“This report highlights not only the scale of the problem, but the many actions the world needs to take to reduce the risk of a worst-case scenario in which 10 million people die each year by 2050 from untreatable infections. Many of these actions come hand in hand with developments to tackle the climate crisis and biodiversity loss. They will also provide millions of people with cleaner water to drink and bathe in, and protect animals and plants including those we rely on for food. And crucially, as the Covid-19 pandemic reminded us, we need to act globally to keep our own nations and families safe.

“Because of the effectiveness of antibiotics, we have perhaps forgotten the deadly impact that many infections had in the past. The risk of doing nothing is that every injury, operation or routine trip to hospital comes with the risk of picking up a lethal infection.”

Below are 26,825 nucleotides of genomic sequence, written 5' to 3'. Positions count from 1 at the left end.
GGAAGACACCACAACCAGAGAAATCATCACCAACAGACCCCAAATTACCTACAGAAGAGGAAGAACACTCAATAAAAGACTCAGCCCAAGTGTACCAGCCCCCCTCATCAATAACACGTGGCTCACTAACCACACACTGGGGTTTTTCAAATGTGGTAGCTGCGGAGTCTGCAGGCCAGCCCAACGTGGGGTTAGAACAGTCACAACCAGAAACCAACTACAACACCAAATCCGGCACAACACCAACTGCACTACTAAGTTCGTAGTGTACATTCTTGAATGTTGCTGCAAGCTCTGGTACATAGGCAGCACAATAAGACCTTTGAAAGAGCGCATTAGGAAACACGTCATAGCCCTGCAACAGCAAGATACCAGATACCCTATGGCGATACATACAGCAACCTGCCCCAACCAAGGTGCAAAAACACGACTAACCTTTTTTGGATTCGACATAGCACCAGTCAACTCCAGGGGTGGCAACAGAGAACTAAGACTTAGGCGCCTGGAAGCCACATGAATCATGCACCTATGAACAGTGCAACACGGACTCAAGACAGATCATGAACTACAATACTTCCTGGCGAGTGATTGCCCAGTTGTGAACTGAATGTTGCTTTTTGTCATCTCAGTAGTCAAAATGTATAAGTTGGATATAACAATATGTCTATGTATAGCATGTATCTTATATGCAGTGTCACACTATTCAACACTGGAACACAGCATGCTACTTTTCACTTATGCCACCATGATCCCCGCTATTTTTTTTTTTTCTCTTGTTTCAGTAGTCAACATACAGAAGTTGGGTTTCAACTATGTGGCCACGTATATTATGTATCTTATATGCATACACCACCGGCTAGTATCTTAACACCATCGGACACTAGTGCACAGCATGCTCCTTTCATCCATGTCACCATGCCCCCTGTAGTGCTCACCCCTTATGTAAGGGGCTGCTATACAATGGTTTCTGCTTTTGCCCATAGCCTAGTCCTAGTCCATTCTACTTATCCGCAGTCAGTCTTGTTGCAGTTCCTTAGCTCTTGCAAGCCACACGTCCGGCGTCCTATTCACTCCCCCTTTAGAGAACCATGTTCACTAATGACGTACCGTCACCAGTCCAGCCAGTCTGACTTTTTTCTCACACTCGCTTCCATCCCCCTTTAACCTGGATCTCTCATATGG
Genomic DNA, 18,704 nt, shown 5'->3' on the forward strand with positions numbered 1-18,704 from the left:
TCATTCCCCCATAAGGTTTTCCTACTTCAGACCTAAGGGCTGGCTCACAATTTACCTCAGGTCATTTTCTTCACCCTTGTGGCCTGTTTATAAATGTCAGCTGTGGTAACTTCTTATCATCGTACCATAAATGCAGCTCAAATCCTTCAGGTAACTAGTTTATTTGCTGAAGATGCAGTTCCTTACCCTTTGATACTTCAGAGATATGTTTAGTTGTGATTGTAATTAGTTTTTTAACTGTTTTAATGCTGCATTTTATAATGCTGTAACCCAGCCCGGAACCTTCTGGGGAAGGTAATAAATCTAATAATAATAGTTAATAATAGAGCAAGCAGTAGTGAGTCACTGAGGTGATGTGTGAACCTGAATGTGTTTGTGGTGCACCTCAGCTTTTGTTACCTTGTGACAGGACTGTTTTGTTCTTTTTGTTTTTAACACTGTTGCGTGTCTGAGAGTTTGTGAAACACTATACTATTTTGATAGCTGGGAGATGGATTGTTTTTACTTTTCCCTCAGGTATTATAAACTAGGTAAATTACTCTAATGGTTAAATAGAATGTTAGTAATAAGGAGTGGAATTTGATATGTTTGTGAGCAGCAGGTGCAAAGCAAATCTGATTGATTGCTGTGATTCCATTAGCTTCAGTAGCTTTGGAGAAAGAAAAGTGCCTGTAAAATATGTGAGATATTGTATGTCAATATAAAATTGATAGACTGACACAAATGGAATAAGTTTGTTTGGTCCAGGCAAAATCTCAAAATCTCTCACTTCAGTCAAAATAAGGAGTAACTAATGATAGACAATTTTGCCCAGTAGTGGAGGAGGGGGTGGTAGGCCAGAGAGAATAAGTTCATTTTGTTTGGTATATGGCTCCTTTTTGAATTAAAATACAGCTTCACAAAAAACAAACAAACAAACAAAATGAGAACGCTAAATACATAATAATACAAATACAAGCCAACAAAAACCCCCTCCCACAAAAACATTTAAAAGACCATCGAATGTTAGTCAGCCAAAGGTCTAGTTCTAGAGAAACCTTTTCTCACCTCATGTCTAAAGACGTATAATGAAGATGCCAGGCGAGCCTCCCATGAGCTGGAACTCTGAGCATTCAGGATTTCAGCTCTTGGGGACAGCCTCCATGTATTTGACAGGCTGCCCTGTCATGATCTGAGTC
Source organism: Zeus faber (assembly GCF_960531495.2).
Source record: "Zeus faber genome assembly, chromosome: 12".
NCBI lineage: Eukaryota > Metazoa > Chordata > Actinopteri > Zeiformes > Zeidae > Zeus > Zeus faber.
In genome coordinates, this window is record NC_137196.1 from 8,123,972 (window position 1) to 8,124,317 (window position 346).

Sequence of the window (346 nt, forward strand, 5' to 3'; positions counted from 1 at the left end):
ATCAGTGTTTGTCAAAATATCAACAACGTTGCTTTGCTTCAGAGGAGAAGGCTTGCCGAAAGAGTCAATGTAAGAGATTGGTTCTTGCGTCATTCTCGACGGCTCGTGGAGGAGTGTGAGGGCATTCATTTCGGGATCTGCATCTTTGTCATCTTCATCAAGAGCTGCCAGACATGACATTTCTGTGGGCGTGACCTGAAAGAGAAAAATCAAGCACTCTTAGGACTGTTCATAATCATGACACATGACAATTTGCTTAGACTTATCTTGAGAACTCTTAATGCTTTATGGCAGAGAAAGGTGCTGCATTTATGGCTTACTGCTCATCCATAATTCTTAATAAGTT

Dr Catrin Moore, Senior Lecturer, St George’s, University of London, said:

“The report highlights the importance of environmental factors in the spread of resistant pathogens and further highlights the need to have a multi-sectoral response to combat AMR.

“This report assimilates evidence from the scientific community – both manuscripts and expert elicitation in addition to policy reports and evidence from Quadripartite organizations in a consultative review process. It is an encompassing report calling for priority action to address key pollution sources from all sectors (environment, aquaculture, animal, plants and human sectors). It calls for an increase in global efforts to improve integrated water management and promote water, sanitation and hygiene to limit the development and spread of AMR in the environment. It asks for international standards to be established and to have an understanding of good microbiological indicators of AMR from environmental samples – this information can be used to guide risk reduction decisions and measure potential interventions to reduce AMR.